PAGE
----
We have always been fascinated with the mysteries of the deep. In the days when the world was still being explored, cartographers would draw sea serpents and other monsters in the wide spaces of oceans. Stories of sea monsters go back as far as the Bible and further.
So it is little wonder why we have held on to the idea of Nessie for so many years. She is the monster that is thought to lurk in Loch Ness of Scotland. Many people have claimed to have spotted her, but little more then fuzzy pictures have been produced after years of searching. But just last week, the clearest picture to date has surfaced. While some have dismissed the picture as just a group of seals or otters, some of us still wonder, what if?
1. The Call of Cthulhu by H. P. Lovecraft
Lovecraftian horror often carries the theme of what happens when normal people are faced by a horrible and unexplained evil. In this case, the evil is the monster Cthulhu. Considered one of the best monster stories written, Lovecraft has created a monster so alien that the mind is unable to come to a comfortable conclusion of what it is. Little wonder it has gathered such a following in pop culture.
2. Odyssey by Homer
The Odyssey is among the original sea monster stories. The entire epic poem is the journey of Odysseus and his men as they sail from the Trojan War, trying to make it home. The journey takes them 10 years, and many a struggle. Among which, are Sirens, that lure passing ships towards dangerous rocks with their beautiful voices. Odysseus also finds himself between a rock and a hard place when he must sail between the monster Scylla (a maiden with six monstrous heads who will eat six sailors) and the Charybdis (which will destroy an entire ship).
3. Percy Jackson and the Sea of Monsters by Rick Riordan
Percy Jackson is the son of the Greek god Poseidon. While this may sound like a ancient tale, Percy Jackson is from New York City in the modern day. In this novel, Percy is sent on a quest to retrieve the Golden Fleece. During his quest, he faces the same monsters as Odysseus; sirens, Scylla, and Charybdis. However the Sea of Monsters isn’t the only Percy Jackson book where sea monsters arise. Through the Percy Jackson and the Olympians series, and the Heroes of Olympus series, the son of the water god makes lots of acquaintances with many mythical beings of the sea.
4. Moby Dick by Herman Melville
Also known simply as The Whale, this novel tells the story of Captain Ahab and his obsessive quest for revenge on Moby Dick. Moby Dick is a whale that destroyed Captain Ahab’s ship on a previous voyage, and caused the captain to lose one leg up to the knee. This novel didn’t gain it’s great reputation until after the death of the author. Today, the opening line of “Call me Ishmael” is one of the most famous opening lines in literature.
5. Jaws by Peter Benchley
This was the novel that inspired Steven Spielberg’s 1975 film by the same name. It is the story of a shark that attacks the people of a small town, and the quest of three men to try and stop it. Many of the subplots were dropped for the movie, so if you ever want the full story, give this novel a try.
6. 20,000 Leagues Under the Sea by Jules Verne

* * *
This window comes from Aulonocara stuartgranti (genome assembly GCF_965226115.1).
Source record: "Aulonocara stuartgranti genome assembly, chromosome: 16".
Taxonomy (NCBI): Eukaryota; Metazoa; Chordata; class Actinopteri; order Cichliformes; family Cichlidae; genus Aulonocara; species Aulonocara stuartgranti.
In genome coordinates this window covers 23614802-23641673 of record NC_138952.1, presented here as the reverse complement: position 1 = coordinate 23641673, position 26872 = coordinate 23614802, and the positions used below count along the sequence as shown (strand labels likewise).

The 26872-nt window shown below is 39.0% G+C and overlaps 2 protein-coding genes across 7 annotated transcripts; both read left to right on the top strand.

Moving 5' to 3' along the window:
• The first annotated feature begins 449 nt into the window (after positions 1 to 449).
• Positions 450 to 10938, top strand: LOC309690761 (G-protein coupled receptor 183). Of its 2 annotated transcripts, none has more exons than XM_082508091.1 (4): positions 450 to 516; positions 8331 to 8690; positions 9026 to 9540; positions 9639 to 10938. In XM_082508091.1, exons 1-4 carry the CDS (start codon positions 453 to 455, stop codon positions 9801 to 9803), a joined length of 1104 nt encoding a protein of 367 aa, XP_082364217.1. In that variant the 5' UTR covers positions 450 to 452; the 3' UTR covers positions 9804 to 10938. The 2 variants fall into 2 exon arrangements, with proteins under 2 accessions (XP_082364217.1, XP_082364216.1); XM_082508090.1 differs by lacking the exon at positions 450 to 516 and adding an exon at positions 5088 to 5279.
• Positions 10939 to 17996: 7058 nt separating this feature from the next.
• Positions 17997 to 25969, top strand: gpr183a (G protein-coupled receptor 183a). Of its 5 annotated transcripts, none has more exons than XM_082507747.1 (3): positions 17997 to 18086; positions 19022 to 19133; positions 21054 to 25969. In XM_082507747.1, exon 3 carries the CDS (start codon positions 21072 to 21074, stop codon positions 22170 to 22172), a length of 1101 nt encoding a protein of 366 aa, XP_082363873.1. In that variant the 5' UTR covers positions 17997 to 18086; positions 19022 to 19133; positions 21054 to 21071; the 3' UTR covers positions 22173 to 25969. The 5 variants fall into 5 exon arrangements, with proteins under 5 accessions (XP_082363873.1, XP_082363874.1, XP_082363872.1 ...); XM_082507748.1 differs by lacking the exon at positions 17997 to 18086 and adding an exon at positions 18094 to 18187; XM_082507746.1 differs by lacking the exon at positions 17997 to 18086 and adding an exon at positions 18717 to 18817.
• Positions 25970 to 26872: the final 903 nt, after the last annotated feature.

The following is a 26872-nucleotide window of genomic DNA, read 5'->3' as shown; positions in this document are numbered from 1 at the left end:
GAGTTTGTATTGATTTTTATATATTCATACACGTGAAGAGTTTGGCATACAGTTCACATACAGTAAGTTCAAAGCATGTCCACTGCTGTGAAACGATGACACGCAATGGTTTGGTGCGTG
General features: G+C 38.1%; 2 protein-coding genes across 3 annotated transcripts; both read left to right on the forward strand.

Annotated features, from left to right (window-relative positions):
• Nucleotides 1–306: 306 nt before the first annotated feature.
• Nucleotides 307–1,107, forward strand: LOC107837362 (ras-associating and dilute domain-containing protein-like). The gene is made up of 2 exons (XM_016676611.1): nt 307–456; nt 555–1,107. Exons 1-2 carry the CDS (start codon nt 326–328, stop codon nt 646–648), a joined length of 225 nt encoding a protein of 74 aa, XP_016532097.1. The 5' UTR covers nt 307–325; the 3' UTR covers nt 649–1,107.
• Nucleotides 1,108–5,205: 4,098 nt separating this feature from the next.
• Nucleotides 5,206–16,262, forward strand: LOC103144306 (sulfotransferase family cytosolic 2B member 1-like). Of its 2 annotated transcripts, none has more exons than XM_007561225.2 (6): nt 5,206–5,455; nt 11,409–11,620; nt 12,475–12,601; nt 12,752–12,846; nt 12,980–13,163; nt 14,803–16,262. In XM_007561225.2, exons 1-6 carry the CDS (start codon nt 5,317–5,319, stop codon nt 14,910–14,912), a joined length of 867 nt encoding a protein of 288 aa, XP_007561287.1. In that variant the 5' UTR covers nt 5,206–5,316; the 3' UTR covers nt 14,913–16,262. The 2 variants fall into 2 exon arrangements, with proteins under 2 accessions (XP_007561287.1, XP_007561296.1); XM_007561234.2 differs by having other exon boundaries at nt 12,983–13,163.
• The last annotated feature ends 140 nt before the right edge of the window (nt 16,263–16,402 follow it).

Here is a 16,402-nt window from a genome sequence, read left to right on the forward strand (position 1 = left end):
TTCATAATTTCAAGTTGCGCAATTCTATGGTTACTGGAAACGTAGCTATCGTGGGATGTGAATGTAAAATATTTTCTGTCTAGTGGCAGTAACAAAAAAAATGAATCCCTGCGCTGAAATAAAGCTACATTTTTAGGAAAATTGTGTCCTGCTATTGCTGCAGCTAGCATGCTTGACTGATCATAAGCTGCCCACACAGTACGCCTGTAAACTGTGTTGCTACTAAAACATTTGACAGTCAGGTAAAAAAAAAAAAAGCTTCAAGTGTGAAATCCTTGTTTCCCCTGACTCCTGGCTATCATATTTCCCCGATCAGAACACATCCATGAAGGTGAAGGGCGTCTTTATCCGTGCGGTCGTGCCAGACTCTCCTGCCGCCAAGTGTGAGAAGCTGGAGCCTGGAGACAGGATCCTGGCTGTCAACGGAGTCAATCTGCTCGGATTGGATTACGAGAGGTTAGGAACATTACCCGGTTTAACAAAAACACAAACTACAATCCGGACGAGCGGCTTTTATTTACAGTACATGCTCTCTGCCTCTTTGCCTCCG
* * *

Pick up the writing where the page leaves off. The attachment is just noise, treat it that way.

No sea monster list would be complete without this 1870 novel. Jules Verne was ahead of his time when he dreamed up metal boats that could travel beneath the ocean. 20,000 Leagues Under the Sea tells the story of Captain Nemo aboard his vessel the Nautilus. The Nautilus explores the ocean floor until they are attacked by a giant squid.
7. Sense and Sensibility and Sea Monsters by Ben H. Winters and Jane Austen
From the same publisher that brought Pride and Prejudice and Zombies, we have another Jane Austen parody. This novel follows the story of Sense and Sensibility, but with the added tropes of sea monsters. When the Dashwood sisters are left penniless and evicted from their family home, they are sent to live on an island populated by both people and monsters.
8. Peter Pan by J. M. Barrie
Peter Pan was the boy who didn’t want to grow old. Throughout the various versions of the Peter Pan story, there has always been Captain Hook and the crocodile. The crocodile being the Captain’s arch nemesis after the sea creature ate Captain Hook’s hand. In some versions Captain Hook also has a deep dislike of mermaids. Sometimes the term monster is all about your point of view.
9. The Loch by Steve Alten
A novel inspired by Nessie herself. When biologist Zachary Wallace’s father is on trial for murder, Zachary returns home to his native Scotland. As the trial is underway, Zachary’s father pleads not guilty, citing that he witnessed the victim being attacked by the Lock Ness monster. The news causes boats to flock to the Loch in search of the legendary monster. Desperate to uphold his reputation, Zachary goes in search for Nessie as well, discovering some secrets along the way.
10. Kronos Rising by Max Hawthorne
Some prehistoric monsters are better left dead. After the drowning of his wife, Jake Braddock accepts a job as a sheriff in his childhood town hoping for some solace. But a string of deaths and disappearances soon begin to plague the town. It isn’t until a whale carcass washes ashore Jake begins to realize how big the terror really is. He finds himself face to face with what was once the greatest predator of the seas.
11. Meg by Steve Alten
A novel about the very monster that keeps Shark Week alive and well. After a dive in the Pacific ocean, Jonas Taylor and his crew are attacked by a creature that shouldn’t exist. Jonus is certain that it was the Carcharodon megaladon, and he spends years theorizing and lecturing on the idea that the creature could still swim the deep oceans. When a friend is in need of help, Jonus must face his fears and return to the ocean, only to find himself face to face with Meg again.
What’s your favorite story from the deep?
Featured Image via Pixabay